Australia could see a classic year for IPOs says HSF

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Despite challenging conditions at the start of the year, 2019 could end up as a ‘classic’ for Australian IPOs according to a new report from Herbert Smith Freehills.

While continued trade tensions between the US and China, Brexit, state and federal elections in Australia and the regulatory fallout of the Financial Services Royal Commission, will all test market confidence in the first half of the year, the firm expects a rebound from the difficulties that began last year.

“Some IPOs will still try to time the market perfectly for launches, which will be challenging. IPO issuers and investors may have to accept that these transactions will need to have a greater focus on the long term rather than the short,” said partner Michael Ziegelaar, global co-head of capital markets.

Even in challenging conditions, with fewer listings in 2018 than 2017, IPOs in 2018 raised over $1 billion more in capital than the previous year.

“2019 is shaping as a classic IPO year where the IPOs occur in the second half, after some volatility has calmed. And once the IPO window does crack open, we expect it will open properly for a solid end to the year,” added Ziegelaar.

Globally, large IPOs in 2019 will be dominated by technology companies, with Uber, Lyft, Zoom, Slack, Palantir and Cloudflare all subject of speculation.

The full report is available in the Latest Thinking sector of the firm’s website.

Law firms need to offer more than money to attract talent
A survey of law firms has found that attracting talent is the top challenge and compensation packages are not enough to change that.

The poll was conducted by legal recruiter Robert Half among Canadian law firms, 83% of which said demand for services was increasing.

But 31% put recruiting highly skilled legal professionals as the greatest practice management challenge, beating caseload or workflow management (19%), offering alternative billing fees (14%), staying current with new technology (13%), improving employee retention rates (12%), and enhancing client service levels (11%).

"Compensation alone is no longer enough to gain a competitive advantage in today's candidate-driven job market," said Jamy Sullivan, executive director of Robert Half Legal. "Employers need to go beyond merely advertising open positions and put greater focus on promoting the benefits of joining their organization."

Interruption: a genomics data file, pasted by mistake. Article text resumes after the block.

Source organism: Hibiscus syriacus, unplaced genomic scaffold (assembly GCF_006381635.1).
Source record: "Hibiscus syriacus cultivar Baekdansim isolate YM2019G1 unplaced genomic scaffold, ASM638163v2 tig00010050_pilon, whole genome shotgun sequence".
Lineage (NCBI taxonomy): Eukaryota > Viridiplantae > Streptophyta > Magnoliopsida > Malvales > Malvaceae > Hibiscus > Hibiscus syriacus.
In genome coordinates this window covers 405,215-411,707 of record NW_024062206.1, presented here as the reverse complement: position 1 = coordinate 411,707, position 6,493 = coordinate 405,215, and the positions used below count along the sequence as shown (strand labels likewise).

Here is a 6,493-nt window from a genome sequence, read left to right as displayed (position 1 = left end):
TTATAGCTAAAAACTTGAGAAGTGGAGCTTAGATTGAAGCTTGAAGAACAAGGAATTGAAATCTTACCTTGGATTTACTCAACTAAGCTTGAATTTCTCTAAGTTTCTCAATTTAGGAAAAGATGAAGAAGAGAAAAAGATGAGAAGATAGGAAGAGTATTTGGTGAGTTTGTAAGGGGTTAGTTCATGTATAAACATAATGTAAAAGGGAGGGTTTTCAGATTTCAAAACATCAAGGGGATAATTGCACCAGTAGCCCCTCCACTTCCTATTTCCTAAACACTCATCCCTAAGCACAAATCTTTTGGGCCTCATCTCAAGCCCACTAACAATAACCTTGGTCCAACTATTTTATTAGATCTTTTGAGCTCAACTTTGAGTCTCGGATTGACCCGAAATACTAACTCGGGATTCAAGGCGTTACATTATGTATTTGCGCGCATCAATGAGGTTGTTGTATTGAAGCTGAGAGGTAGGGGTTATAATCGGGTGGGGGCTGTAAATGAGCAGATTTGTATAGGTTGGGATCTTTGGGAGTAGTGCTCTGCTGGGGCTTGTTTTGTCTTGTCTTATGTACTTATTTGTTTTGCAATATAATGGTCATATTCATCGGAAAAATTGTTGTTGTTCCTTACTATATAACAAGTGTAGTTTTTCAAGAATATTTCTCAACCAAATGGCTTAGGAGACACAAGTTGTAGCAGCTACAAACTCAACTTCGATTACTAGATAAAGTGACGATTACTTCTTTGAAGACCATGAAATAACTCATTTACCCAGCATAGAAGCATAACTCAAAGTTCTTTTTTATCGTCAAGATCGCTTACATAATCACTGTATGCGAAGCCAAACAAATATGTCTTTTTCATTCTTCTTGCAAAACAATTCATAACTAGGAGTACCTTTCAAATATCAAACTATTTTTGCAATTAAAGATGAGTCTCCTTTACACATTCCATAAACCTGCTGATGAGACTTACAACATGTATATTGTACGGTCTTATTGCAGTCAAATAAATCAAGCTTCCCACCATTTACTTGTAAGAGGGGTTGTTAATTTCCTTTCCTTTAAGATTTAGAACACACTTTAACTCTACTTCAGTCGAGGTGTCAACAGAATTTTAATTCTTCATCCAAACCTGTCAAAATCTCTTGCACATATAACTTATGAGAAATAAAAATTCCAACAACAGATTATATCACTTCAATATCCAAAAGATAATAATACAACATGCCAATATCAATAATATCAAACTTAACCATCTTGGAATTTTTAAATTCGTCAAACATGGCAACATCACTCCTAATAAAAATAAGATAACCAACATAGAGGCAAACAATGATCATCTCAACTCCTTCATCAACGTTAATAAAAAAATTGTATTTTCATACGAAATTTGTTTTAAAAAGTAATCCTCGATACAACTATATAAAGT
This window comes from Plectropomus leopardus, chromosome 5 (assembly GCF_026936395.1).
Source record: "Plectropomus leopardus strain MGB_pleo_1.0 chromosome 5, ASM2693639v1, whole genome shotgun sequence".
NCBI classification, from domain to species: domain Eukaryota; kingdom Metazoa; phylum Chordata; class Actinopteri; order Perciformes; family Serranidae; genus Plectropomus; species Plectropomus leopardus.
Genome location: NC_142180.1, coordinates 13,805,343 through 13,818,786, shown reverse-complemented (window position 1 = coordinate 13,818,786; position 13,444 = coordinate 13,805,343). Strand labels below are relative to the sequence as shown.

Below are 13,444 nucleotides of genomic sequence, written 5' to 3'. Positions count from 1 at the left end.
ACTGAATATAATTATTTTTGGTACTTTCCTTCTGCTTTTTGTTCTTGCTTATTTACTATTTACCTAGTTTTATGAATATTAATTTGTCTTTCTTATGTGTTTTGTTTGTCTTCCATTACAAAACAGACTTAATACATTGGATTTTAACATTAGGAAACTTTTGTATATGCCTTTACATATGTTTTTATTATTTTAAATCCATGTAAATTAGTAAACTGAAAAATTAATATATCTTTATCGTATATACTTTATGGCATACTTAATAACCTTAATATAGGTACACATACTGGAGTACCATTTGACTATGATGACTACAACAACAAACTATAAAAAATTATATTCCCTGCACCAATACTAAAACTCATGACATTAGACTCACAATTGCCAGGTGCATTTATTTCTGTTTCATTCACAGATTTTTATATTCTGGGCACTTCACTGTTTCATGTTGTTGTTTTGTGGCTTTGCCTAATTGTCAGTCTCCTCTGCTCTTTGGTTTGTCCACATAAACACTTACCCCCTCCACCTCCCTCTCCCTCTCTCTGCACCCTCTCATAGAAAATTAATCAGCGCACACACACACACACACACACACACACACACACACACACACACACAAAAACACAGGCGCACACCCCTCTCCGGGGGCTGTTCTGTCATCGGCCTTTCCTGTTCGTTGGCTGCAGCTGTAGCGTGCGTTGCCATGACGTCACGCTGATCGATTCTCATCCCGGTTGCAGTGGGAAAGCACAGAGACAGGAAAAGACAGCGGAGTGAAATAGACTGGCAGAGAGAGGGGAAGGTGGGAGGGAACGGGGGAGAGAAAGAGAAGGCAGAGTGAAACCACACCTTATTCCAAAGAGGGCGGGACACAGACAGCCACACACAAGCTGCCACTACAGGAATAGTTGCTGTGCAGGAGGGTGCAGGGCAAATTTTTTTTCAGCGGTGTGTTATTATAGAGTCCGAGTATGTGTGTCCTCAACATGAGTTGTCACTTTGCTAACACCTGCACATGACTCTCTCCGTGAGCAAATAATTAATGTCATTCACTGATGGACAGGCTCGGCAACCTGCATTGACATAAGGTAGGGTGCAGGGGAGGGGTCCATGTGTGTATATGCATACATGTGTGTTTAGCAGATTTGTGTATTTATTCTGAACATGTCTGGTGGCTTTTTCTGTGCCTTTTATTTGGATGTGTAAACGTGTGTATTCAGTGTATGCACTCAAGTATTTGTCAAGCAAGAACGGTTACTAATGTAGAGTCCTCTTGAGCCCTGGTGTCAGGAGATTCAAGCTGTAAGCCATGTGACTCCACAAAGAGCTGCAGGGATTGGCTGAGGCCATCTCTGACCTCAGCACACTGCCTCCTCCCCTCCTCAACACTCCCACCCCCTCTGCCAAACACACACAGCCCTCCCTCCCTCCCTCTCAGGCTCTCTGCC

Sullivan advises that firms should showcase their corporate culture, promote professional development, and offer perks that matter including flexible working.

Mayer Brown adds Hogan Lovells partner to HK team
Steven Tran has joined Mayer Brown in Hong Kong as a partner in the Corporate & Securities practice.

He joins from Hogan Lovells but was previously with Kirkland & Ellis and has more than 20 years’ experience in the Asia market, focusing on private equity and M&A.

Practice co-leader Jason T. Elder says Tran’s hire is part of Mayer Brown’s increased growth of its corporate capabilities.

“We expect this momentum in our practice to continue, particularly in private equity, as we expand to meet our clients' needs with world-class lawyers who have extensive Asia-Pacific experience. We are very pleased to have recruited such a high-caliber partner in Steven to complement our group of top-notch lawyers,” Elder said.

Tran’s arrival also strengthens the firm’s global private equity capabilities, forging a stronger connection with groups led by Perry Yam in London and Philip Brandes in New York.

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